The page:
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Just another day in a year of strange weather

ADDISON COUNTY — Those who wonder if this past Monday morning’s freak windstorm was unusual or just the latest extreme weather in Addison County this year have good reason to do so.
Consider the following:
•  The average temperature in October in Burlington through Oct. 30, according to the National Oceanic and Atmospheric Administration (NOAA), was 58.6 degrees — 10.5 degrees warmer than typical and about 2 degrees warmer than the previous record for the month.
Folks outdoors found themselves peeling off layers as late as Oct. 24, when temperatures reached a daily Burlington record 78 degrees, and two days later, when it hit 69.
•  Eight of 10 months in 2017 in Burlington have seen above-average temperatures, including January, with an average temperature that was 29.7, 11 degrees above the norm NOAA established by averaging monthly January temperatures since 1980. February followed by averaging 8.3 degrees above typical.
•  Snowfall was below average until March, when a whopping 36.8 inches fell, 21 inches above the norm for the month, mostly in one huge mid-month storm.
•  Rainfall exceeded the norm in every month between April and July, frustrating farmers who often found themselves looking out at fields of mud. June’s rainfall of 7.19 inches in Burlington was about 4.5 inches above average.
According to National Weather Service meteorologist Peter Banacos, who operates out of NOAA’s Burlington office, each of these weather events can be traced to larger patterns.
For example, in January and February a strong flow of air across the United Stages stopped colder air from moving in the north.
“We had a fast west-to-east flow across the continental United States, so a lot of Pacific airstream was coming straight across the country,” Banacos said. “So that sort of prevents the Arctic air that’s locked in the northern reaches of Canada and the Arctic from being able to come southward. Or if it does come southward it’s just a very brief intrusion of cold air.”
That flow also blocked a lot of snowfall, at least until March. Then, about two-thirds of the month’s snow fell in 24 hours as the pattern changed drastically. March also saw the year’s only below-normal average temperature, 27.4 degrees compared to the typical average of 31 for the month.
“In March, of course, we had the big storm on the 14th that dropped a couple of feet of snow, so we did briefly get into more of a blocking pattern where we had a ridge across Greenland and more of a trough across the Great Lakes and the northeastern United States,” Banacos said. “So with that change in the pattern we had colder air right at the end of winter, basically.”
That trough stayed in place and helped cause early spring precipitation, which Banacos said was later further fueled by upper level troughs stalling out over the Northeast through the spring, a more common phenomenon.
“We did have a pretty wet period,” he said.
July and August proved to be more-or-less typical. July’s temperature was exactly average at 70.6, and rainfall was just a half-inch more than normal at 4.16 inches. August was a bit warmer (69.4 degrees compared to the average of 68.8) and wetter than usual (3.91 inches of rain, more than the typical 2.4), but within normal variations.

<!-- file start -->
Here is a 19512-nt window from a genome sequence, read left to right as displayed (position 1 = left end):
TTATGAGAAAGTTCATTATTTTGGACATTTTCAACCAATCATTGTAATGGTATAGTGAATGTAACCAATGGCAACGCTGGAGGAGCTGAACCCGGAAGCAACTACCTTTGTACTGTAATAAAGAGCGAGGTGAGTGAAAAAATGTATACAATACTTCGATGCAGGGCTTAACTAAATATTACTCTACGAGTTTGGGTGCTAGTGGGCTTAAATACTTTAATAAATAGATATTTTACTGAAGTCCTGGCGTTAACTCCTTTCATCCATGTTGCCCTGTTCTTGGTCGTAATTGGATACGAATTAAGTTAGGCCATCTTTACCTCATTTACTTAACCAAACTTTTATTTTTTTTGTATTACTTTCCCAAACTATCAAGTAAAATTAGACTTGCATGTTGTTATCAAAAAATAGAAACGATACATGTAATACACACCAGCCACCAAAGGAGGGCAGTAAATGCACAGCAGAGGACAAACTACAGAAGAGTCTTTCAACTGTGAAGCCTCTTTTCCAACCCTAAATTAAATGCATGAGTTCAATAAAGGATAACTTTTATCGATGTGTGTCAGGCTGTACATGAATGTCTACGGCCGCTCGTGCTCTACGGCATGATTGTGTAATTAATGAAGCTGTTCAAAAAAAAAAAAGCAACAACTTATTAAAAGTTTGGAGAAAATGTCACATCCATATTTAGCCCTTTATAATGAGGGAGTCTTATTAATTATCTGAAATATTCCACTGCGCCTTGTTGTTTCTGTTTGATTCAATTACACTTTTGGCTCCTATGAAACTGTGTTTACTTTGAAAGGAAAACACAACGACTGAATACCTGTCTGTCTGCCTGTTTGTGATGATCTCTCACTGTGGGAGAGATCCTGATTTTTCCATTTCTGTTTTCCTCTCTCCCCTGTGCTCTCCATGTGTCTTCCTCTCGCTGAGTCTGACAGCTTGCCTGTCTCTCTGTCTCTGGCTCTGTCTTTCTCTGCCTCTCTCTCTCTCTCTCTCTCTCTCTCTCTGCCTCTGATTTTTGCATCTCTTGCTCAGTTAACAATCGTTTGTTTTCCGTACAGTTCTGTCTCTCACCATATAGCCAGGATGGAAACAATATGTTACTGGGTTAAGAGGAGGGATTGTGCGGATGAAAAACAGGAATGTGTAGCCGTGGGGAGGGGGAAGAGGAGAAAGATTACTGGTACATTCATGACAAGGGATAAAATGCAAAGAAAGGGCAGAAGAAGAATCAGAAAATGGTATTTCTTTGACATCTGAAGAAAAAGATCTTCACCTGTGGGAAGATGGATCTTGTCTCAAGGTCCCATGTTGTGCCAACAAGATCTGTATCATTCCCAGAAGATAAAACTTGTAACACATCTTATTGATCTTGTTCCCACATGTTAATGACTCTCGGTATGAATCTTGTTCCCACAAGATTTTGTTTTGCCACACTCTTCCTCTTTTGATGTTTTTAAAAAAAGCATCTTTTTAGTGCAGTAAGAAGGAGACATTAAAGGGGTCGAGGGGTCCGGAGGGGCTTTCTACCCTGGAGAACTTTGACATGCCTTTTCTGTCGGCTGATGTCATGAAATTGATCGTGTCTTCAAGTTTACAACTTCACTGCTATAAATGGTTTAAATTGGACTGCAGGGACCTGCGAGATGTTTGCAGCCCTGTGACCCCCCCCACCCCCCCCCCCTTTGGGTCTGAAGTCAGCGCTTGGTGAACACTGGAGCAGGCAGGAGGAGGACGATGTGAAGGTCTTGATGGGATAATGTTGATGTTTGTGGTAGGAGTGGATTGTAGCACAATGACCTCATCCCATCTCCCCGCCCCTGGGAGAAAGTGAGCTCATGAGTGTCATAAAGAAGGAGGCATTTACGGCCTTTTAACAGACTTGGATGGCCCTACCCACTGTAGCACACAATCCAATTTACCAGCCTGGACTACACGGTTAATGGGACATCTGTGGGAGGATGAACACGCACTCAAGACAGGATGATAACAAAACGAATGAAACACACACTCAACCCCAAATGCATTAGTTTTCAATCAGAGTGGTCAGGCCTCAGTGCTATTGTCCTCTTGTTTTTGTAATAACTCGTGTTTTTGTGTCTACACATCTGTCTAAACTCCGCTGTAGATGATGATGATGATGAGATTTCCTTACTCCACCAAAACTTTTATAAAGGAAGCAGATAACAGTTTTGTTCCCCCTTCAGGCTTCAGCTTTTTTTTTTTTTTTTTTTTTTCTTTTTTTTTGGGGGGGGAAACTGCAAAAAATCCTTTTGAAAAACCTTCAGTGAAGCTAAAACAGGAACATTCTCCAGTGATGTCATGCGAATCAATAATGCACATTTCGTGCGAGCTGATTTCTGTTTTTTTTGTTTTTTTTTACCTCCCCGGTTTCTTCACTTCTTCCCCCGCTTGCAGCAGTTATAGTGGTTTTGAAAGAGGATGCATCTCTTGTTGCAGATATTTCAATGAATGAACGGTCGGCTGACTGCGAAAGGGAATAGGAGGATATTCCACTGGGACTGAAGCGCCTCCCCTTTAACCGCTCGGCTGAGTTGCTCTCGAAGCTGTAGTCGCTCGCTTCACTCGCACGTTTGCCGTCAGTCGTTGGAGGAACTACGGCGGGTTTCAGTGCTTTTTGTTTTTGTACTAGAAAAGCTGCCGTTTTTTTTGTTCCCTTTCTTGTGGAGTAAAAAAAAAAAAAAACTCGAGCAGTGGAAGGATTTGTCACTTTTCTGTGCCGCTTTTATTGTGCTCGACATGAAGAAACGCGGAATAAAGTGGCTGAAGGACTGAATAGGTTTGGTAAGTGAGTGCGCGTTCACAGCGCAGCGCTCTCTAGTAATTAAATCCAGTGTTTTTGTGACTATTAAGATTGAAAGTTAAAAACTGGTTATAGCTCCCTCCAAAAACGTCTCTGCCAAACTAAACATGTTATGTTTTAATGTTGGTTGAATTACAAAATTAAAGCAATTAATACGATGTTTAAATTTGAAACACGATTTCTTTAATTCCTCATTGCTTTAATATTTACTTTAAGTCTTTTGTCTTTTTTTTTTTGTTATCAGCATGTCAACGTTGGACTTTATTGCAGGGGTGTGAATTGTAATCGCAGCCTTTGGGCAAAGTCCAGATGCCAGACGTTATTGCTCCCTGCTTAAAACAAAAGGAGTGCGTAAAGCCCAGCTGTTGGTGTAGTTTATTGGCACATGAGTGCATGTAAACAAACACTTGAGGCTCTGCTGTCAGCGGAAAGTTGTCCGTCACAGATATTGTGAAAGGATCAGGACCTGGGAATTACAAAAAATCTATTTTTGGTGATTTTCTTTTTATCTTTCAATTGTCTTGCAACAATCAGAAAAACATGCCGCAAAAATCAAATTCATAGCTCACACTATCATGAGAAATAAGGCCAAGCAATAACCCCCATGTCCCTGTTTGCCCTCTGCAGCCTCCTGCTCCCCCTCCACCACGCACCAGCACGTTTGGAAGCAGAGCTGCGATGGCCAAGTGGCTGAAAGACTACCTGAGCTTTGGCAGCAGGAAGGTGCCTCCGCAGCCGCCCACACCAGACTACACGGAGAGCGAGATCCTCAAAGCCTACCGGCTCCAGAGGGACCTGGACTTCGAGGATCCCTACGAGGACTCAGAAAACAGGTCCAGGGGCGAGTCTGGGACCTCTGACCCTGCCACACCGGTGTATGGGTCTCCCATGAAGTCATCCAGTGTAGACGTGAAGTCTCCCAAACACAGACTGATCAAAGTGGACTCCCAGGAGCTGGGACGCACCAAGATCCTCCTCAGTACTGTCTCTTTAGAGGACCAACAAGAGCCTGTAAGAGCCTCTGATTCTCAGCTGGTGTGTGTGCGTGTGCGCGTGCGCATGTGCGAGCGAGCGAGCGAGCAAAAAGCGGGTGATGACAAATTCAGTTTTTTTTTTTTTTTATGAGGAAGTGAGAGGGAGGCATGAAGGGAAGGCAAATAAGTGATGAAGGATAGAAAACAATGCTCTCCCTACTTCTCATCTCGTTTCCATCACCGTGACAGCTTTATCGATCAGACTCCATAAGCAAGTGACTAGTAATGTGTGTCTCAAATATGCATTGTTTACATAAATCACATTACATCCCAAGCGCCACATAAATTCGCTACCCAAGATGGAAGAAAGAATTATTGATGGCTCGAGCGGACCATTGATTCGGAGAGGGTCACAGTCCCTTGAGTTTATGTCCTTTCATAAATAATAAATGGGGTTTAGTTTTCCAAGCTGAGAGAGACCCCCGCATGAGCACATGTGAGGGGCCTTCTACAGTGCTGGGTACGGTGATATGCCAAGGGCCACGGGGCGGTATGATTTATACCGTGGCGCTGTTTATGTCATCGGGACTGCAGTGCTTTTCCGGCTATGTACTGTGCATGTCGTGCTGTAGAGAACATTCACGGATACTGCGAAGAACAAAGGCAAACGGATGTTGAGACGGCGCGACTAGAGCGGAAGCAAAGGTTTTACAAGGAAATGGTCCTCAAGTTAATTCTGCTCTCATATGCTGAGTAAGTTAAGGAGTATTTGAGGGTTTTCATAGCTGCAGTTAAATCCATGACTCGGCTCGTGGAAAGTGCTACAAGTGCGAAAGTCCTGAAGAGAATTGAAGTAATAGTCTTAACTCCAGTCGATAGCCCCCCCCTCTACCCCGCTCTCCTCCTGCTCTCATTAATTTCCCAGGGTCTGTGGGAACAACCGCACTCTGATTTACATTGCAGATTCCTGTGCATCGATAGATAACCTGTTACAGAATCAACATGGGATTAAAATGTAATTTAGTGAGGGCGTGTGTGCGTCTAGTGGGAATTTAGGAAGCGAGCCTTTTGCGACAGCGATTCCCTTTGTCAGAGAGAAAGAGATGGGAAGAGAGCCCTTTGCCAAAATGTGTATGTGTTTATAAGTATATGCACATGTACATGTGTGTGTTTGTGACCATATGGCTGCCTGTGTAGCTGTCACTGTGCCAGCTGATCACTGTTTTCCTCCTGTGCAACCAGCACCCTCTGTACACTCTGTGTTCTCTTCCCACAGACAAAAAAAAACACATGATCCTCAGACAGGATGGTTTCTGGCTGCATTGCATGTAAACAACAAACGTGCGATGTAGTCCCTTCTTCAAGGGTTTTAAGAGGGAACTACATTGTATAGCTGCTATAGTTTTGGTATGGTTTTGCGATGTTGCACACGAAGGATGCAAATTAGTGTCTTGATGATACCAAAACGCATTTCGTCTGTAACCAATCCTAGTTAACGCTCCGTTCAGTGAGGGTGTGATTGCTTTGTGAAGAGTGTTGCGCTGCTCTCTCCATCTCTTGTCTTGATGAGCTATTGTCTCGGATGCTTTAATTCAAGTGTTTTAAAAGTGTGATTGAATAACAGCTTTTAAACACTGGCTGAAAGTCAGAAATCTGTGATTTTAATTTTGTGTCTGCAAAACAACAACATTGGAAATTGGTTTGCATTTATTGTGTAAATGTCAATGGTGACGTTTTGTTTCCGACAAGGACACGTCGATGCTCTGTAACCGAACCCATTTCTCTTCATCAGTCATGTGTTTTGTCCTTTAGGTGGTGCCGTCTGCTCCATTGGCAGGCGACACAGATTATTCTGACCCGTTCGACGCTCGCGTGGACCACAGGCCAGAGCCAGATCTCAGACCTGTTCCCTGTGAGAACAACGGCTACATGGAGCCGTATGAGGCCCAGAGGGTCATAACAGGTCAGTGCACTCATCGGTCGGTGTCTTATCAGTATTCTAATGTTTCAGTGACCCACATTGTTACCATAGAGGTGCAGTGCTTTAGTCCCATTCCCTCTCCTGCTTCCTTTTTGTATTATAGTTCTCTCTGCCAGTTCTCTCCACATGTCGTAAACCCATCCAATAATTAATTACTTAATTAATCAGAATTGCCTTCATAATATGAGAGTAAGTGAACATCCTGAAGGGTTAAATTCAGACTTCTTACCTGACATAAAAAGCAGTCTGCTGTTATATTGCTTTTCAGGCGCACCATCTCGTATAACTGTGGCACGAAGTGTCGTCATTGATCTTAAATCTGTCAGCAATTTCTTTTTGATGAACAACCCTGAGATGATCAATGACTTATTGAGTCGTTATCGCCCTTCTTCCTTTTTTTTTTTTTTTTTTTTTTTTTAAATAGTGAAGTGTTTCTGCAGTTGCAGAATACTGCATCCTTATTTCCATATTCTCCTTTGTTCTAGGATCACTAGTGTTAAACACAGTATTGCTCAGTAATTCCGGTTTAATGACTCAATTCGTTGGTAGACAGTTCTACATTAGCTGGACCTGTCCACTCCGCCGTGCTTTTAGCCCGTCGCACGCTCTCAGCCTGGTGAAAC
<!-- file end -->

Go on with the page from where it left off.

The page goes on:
Then came steamy September and October. Banacos said stubborn high-pressure off the Atlantic coast locked in the unseasonal warmth for about six weeks before “west-southwesterly flow from the Great Lakes” finally dislodged the pattern.
“The thing we’ve had more recently is a large upper-level ridge along the Eastern Seaboard of the U.S. It’s kept us pretty warm and until recently pretty dry as well,” he said. “We just went a long time without developing any pattern change.”
Banacos said meteorologists are still working on why patterns over the Northeastern U.S. can sometimes change quickly and at other times remain in place for so long. He said New England forecasts are only good for 10 to 14 days, while at times his colleagues in the Southeast can look months ahead — yes, it’s true our weather is more fickle and less predictable.
“It’s hard to say the causality for that. But sometimes we get locked into these patterns for several weeks or even a month or two before it breaks out of it. And the exact reasons why are not always well known,” he said. “But you tend to get into persistent patterns like we saw in the winter and that we saw more recently in September and the first half of October.”
But the data can be telling over the long term. The Burlington NOAA station has kept average monthly and annual temperatures since 1980. The average annual Burlington temperature coming into 2017 stood at 46.2 degrees.
Every year since 2012 has exceeded that figure:
•  In 2012, the average temperature was a record 49.9 degrees.
•  In 2013, 47.1.
•  In 2014, 46.4.
•  In 2015, 47.1.
•  In 2016, 49.2.
“The overall trend is warmer. There’s no question about it if you look at the data,” Banacos said.
The average temperature so far in 2017 is 52.5. That 10-month average trails only record-setting 2012’s average of 53.1 through 10 months. And WCAX-TV reported on Tuesday November is expected to be warmer than normal, and its Wednesday morning forecast pegged daily highs on Thursday, Friday and Monday to be at around 60 degrees.
Banacos said it’s not out of the question 2017 could end up as the hottest year on record in Burlington, while it looks like a shoo-in as the runner-up.
“We’re a little bit off the pace, but it is on the higher end. It’s looking like the second-warmest we’ve had since 1980,” Banacos said. “We’ll see how it ends up in the next couple months here.”
Andy Kirkaldy may be reached at andyk@addisonindependent.com.

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